Today, my baby girl turns a year old. In the past 365 days I have learned so much.
While my beautiful girl child always has seemed especially intelligent to me (ahh the beauty of the biological bias), I’ve learned that there’s only so much communication, especially with eye contact, that one can expect from their fetus like creation in that first few months.
But despite the undeveloped brain of these new humans, newborns can and will thank you for those hours you spend up with them.
They’ll thank you for that perfect swaddle.
That willingness to keep pumping, latching/unlatching, warming up bottles, mixing formula, freezing and thawing breast milk, walking them around the room so many times you see a trail forming.
They’ll thank you with moments of quiet alertness in which they’ll stare and grunt at the flower pattern on their Rock N Play like it’s the ceiling of the Sistine Chapel, and that will be amazing and fabulous and make ALL of it TOTALLY WORTH IT.
They’ll thank you with that first smile in their sleep.
They’ll thank you with every pound gained and inch grown (but if they don’t gain and don’t grow as fast as you might like, pay attention, of course, but try not to worry so much! That’s what I’d tell my 365-day younger self. Less worrying. More Netflix.).
They’ll thank you just by continuing to breath, the rise and fall of their tiny little chest the thing you’ll look for most, the thing you’ll pray for before you fall asleep at night, or in the middle of the morning, the thing that will make every day so much more worth living than you ever thought possible.
And while all of that isn’t much of a thank you at all, in the conventional sense at least, it will feel like the most fulfilling and heart warming thank you of all time each time they cry out for you and settle into silence in your arms JUST BECAUSE YOU ARE THERE. Just because you are YOU.
In 1 year, I have also learned that the internet is equal parts terrifying and empowering.
When it comes to researching on the internet for cures for things like baby acne, I’m a pro.
I’ve scoured the world-wide web for that needle in the haystack, that kernel of overlooked medicinal wisdom to sooth my girl’s pimply skin, her sleepless nights, her ability to distinguish my arms from everyone else’s as early as week one.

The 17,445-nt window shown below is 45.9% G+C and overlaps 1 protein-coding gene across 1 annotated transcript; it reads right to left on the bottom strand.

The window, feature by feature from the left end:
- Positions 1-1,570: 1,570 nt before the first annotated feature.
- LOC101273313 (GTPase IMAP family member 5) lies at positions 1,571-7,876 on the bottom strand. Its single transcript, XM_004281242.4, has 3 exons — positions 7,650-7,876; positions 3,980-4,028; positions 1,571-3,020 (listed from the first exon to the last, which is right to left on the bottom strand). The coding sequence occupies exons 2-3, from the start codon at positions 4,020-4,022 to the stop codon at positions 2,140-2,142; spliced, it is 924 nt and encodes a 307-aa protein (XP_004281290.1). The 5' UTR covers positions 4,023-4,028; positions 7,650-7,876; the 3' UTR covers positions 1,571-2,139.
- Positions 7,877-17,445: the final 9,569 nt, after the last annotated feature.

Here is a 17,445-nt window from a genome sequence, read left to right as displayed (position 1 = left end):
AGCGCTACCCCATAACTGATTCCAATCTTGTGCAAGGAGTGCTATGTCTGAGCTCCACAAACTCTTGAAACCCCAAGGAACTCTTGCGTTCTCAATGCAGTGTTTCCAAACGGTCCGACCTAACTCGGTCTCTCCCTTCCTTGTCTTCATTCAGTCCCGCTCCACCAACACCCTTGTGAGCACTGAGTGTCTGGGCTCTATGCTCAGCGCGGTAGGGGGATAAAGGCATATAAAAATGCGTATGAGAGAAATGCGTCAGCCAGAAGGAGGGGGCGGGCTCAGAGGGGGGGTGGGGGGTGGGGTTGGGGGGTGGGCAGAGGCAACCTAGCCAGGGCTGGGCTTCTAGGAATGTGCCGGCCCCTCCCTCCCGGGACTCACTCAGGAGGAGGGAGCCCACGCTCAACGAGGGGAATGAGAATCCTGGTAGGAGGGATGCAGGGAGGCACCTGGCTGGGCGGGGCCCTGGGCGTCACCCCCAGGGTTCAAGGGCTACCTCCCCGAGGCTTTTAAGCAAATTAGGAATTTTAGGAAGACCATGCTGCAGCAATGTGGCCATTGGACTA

As a result of my internet sleuthing, I’ve spent days convinced that my baby girl had a dairy allergy, a nut allergy, a dog allergy.
I’ve spent days convinced she had a host of developmental delays all because she didn’t cry as much as they said she should or cried too much.
I’ve spent hours spun up in my own neurosis all because some message board out there somewhere said I should be concerned.
Don’t believe everything you read I’ve learned and lived in this last year. Don’t waste so much time fretting. Babies are mysterious, befuddling, raw beings sent to make us worry ourselves sick. That’s just how it goes for most first time moms, I’ve learned.
I’ve also learned that the world really can be a beautiful place.
I’ve found love and support in the comments here on this blog. My digital tribe. My virtual village. I’ve been wrapped in support on Facebook, Twitter, and even Baby Center birth clubs as I try to figure out my bewildering baby girl, support that has reignited my hope for humanity and made me proud to be raising my daughter in the digital age where it’s not all trolls and cyber bullies, despite the sensational headlines you may read. The bad guys are out there, sure, but the good guys still win most of the time.
I have learned that the more you love, the MORE you love.
The other day, while dishing about parenthood with the other bridesmaids in a wedding I had the honor of being in, I said, “I didn’t know I wanted kids until I thought I might not be able to have them.”
This was the truth.
Until I thought I might not get to experience parenthood and childbirth because of endometriosis and the complications it presents, I took the idea of parenthood for granted.
And, to be honest, I didn’t think I liked kids, even when I was trying so desperately to have one.
Kids, in their unpredictable feral-ness. Kids in their fascination with all things Disney. Kids and their crying.
But something happens to you after 10 months of body changes, weight gain, and 36 hours of labor and 5 hours of pushing. Your capacity for love grows so large and life filled that it inflates your entire being like a hot air balloon, one that could be powered by love alone all around the universe. That’s how it felt for me, after I gave birth to this miracle that is my daughter.
Like, suddenly I too wanted to be the Catcher in the Rye, saving all the world’s children from Fuck Yous on the walls of high schools everywhere.
I wanted to adopt all of them. Give all of the money to all of the orphanages. I wanted to coo at every baby in the supermarket. Play peekaboo with every delighted 6-month old at every restaurant table next to me from now and until the end of time. Save every single baby from neglect and abuse and the meanness of the world. And hug every mother who ever was, especially tight.
I still feel like this now, all overflowing with love, even a year later, but without the hormonal fervor and uncontrollable crying that accompanied it post birth, thank God.
My daughter gave me this beautiful gift, she widened my capacity for love, stretching me out from within the confines of my prior self-serving existence, and thrusting me out into the world, anew, an instrument of it. She didn’t make me perfect all of a sudden, of course, just better, SO. MUCH. BETTER.
Thank you, baby girl. And Happy Birthday!